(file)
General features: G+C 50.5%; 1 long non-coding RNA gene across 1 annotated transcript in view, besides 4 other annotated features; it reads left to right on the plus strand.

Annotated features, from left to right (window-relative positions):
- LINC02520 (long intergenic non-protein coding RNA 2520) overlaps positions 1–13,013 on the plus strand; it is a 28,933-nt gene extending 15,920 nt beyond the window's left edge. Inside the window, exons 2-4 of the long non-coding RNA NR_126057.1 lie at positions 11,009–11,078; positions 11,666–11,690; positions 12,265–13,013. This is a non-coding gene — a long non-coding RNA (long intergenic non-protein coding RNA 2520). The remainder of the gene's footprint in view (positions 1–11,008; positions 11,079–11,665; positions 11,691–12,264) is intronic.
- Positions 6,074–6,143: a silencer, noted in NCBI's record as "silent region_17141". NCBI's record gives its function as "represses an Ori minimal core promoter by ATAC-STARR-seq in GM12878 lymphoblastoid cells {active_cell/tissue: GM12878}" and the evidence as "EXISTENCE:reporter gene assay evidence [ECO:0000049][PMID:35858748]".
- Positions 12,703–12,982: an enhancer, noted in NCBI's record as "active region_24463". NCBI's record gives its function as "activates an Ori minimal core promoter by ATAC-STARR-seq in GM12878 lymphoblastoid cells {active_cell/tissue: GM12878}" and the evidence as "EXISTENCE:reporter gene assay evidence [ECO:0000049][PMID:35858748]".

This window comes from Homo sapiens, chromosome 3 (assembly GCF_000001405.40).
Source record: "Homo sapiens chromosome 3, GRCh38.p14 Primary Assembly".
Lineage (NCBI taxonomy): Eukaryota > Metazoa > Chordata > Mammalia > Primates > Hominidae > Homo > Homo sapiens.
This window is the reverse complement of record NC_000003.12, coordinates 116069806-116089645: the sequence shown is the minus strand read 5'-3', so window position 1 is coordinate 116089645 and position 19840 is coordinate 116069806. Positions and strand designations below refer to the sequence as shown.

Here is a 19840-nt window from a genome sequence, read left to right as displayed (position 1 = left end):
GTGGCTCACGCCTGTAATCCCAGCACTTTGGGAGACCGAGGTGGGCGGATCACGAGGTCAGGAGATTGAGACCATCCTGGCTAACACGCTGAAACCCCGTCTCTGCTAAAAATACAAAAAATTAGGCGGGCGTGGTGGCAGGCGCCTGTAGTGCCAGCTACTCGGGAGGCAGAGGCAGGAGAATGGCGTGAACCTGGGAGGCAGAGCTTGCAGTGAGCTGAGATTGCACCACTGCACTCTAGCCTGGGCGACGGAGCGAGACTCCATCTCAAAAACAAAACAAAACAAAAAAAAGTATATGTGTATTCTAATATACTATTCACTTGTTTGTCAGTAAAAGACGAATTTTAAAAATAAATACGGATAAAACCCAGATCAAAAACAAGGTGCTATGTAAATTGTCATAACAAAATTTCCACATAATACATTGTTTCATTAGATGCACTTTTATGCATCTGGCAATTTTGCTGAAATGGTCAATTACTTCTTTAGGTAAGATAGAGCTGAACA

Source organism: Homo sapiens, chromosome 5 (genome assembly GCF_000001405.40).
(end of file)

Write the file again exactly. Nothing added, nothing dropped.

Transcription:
General features: G+C 50.5%; 1 long non-coding RNA gene across 1 annotated transcript in view, besides 4 other annotated features; it reads left to right on the plus strand.

Annotated features, from left to right (window-relative positions):
- LINC02520 (long intergenic non-protein coding RNA 2520) overlaps positions 1–13,013 on the plus strand; it is a 28,933-nt gene extending 15,920 nt beyond the window's left edge. Inside the window, exons 2-4 of the long non-coding RNA NR_126057.1 lie at positions 11,009–11,078; positions 11,666–11,690; positions 12,265–13,013. This is a non-coding gene — a long non-coding RNA (long intergenic non-protein coding RNA 2520). The remainder of the gene's footprint in view (positions 1–11,008; positions 11,079–11,665; positions 11,691–12,264) is intronic.
- Positions 6,074–6,143: a silencer, noted in NCBI's record as "silent region_17141". NCBI's record gives its function as "represses an Ori minimal core promoter by ATAC-STARR-seq in GM12878 lymphoblastoid cells {active_cell/tissue: GM12878}" and the evidence as "EXISTENCE:reporter gene assay evidence [ECO:0000049][PMID:35858748]".
- Positions 12,703–12,982: an enhancer, noted in NCBI's record as "active region_24463". NCBI's record gives its function as "activates an Ori minimal core promoter by ATAC-STARR-seq in GM12878 lymphoblastoid cells {active_cell/tissue: GM12878}" and the evidence as "EXISTENCE:reporter gene assay evidence [ECO:0000049][PMID:35858748]".

This window comes from Homo sapiens, chromosome 3 (assembly GCF_000001405.40).
Source record: "Homo sapiens chromosome 3, GRCh38.p14 Primary Assembly".
Lineage (NCBI taxonomy): Eukaryota > Metazoa > Chordata > Mammalia > Primates > Hominidae > Homo > Homo sapiens.
This window is the reverse complement of record NC_000003.12, coordinates 116069806-116089645: the sequence shown is the minus strand read 5'-3', so window position 1 is coordinate 116089645 and position 19840 is coordinate 116069806. Positions and strand designations below refer to the sequence as shown.

Here is a 19840-nt window from a genome sequence, read left to right as displayed (position 1 = left end):
GTGGCTCACGCCTGTAATCCCAGCACTTTGGGAGACCGAGGTGGGCGGATCACGAGGTCAGGAGATTGAGACCATCCTGGCTAACACGCTGAAACCCCGTCTCTGCTAAAAATACAAAAAATTAGGCGGGCGTGGTGGCAGGCGCCTGTAGTGCCAGCTACTCGGGAGGCAGAGGCAGGAGAATGGCGTGAACCTGGGAGGCAGAGCTTGCAGTGAGCTGAGATTGCACCACTGCACTCTAGCCTGGGCGACGGAGCGAGACTCCATCTCAAAAACAAAACAAAACAAAAAAAAGTATATGTGTATTCTAATATACTATTCACTTGTTTGTCAGTAAAAGACGAATTTTAAAAATAAATACGGATAAAACCCAGATCAAAAACAAGGTGCTATGTAAATTGTCATAACAAAATTTCCACATAATACATTGTTTCATTAGATGCACTTTTATGCATCTGGCAATTTTGCTGAAATGGTCAATTACTTCTTTAGGTAAGATAGAGCTGAACA

Source organism: Homo sapiens, chromosome 5 (genome assembly GCF_000001405.40).